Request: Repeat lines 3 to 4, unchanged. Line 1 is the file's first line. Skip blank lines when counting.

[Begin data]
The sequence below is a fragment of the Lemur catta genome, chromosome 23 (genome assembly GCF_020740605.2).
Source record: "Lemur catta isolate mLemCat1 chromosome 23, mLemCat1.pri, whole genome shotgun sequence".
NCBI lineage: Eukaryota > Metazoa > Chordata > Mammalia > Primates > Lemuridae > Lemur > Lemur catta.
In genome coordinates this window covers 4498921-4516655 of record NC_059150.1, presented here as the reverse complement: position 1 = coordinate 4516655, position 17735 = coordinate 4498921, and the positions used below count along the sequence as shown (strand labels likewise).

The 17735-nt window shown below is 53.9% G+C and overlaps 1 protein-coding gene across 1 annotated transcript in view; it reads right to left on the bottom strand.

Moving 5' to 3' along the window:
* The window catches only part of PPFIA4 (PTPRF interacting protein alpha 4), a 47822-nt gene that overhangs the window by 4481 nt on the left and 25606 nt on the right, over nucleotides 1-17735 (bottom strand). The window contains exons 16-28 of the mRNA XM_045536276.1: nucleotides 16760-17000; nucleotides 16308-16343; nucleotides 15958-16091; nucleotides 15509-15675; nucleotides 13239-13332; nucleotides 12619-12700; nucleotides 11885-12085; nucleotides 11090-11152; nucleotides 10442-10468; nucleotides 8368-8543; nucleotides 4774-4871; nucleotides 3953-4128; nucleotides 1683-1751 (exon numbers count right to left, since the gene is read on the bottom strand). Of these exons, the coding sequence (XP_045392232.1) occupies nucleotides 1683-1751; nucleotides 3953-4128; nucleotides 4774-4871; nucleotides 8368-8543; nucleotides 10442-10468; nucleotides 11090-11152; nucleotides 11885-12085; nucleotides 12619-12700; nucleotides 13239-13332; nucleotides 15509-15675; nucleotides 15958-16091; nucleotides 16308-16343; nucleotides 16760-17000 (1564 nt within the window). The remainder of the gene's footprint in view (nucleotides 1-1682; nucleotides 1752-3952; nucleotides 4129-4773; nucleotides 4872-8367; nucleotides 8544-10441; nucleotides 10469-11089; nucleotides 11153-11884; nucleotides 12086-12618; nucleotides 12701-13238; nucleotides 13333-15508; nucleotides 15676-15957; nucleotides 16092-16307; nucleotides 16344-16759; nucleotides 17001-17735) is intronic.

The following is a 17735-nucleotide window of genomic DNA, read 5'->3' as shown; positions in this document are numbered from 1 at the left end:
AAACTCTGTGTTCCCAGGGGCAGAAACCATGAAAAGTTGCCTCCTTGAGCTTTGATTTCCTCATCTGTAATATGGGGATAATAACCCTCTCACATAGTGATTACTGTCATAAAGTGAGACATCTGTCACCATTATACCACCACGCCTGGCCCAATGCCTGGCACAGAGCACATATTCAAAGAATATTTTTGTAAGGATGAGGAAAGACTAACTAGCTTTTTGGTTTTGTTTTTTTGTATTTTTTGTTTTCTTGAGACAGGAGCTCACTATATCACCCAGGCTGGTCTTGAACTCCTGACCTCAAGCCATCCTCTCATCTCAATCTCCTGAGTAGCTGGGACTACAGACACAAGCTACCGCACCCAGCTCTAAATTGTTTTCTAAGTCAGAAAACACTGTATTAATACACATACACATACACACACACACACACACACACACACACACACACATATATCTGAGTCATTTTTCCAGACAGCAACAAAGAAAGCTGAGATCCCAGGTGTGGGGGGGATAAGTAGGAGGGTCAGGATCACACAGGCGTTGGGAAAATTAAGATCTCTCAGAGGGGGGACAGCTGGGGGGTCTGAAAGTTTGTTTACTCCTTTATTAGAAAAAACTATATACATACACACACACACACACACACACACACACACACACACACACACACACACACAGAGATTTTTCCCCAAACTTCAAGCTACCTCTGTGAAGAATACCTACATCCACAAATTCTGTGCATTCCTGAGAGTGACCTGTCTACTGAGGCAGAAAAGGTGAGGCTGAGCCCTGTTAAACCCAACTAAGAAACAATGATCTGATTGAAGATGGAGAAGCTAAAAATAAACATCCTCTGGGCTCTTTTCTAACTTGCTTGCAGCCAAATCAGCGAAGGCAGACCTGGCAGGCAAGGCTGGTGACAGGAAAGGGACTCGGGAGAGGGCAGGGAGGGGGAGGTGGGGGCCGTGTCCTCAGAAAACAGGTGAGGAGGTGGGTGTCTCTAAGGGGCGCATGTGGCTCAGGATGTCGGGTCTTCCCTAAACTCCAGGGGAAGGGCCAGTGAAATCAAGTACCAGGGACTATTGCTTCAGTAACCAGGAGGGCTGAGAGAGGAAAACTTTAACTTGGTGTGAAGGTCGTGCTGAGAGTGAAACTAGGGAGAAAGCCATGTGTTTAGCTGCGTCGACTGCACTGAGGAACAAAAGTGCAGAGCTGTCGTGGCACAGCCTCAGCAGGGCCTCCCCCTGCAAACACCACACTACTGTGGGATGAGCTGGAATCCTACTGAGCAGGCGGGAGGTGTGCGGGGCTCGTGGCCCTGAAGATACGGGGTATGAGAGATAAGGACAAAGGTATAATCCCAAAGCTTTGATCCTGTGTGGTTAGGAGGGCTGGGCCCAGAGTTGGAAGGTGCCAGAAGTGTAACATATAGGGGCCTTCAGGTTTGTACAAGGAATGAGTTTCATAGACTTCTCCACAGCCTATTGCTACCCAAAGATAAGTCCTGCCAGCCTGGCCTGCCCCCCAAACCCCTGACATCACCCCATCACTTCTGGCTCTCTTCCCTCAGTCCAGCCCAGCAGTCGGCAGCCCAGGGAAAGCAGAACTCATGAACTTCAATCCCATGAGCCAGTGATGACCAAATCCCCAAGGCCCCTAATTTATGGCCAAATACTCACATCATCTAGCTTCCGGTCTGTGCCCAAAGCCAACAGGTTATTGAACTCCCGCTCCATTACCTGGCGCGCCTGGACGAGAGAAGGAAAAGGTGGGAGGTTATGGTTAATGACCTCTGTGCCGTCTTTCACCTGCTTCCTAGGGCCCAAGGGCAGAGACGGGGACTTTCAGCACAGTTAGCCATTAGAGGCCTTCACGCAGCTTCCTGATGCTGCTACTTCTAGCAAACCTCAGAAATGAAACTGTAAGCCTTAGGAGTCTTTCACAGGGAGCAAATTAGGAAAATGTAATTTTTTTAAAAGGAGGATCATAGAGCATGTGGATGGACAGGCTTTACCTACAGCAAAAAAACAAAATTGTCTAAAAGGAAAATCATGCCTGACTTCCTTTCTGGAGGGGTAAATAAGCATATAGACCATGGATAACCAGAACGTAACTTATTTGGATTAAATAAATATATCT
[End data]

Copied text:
NCBI lineage: Eukaryota > Metazoa > Chordata > Mammalia > Primates > Lemuridae > Lemur > Lemur catta.
In genome coordinates this window covers 4498921-4516655 of record NC_059150.1, presented here as the reverse complement: position 1 = coordinate 4516655, position 17735 = coordinate 4498921, and the positions used below count along the sequence as shown (strand labels likewise).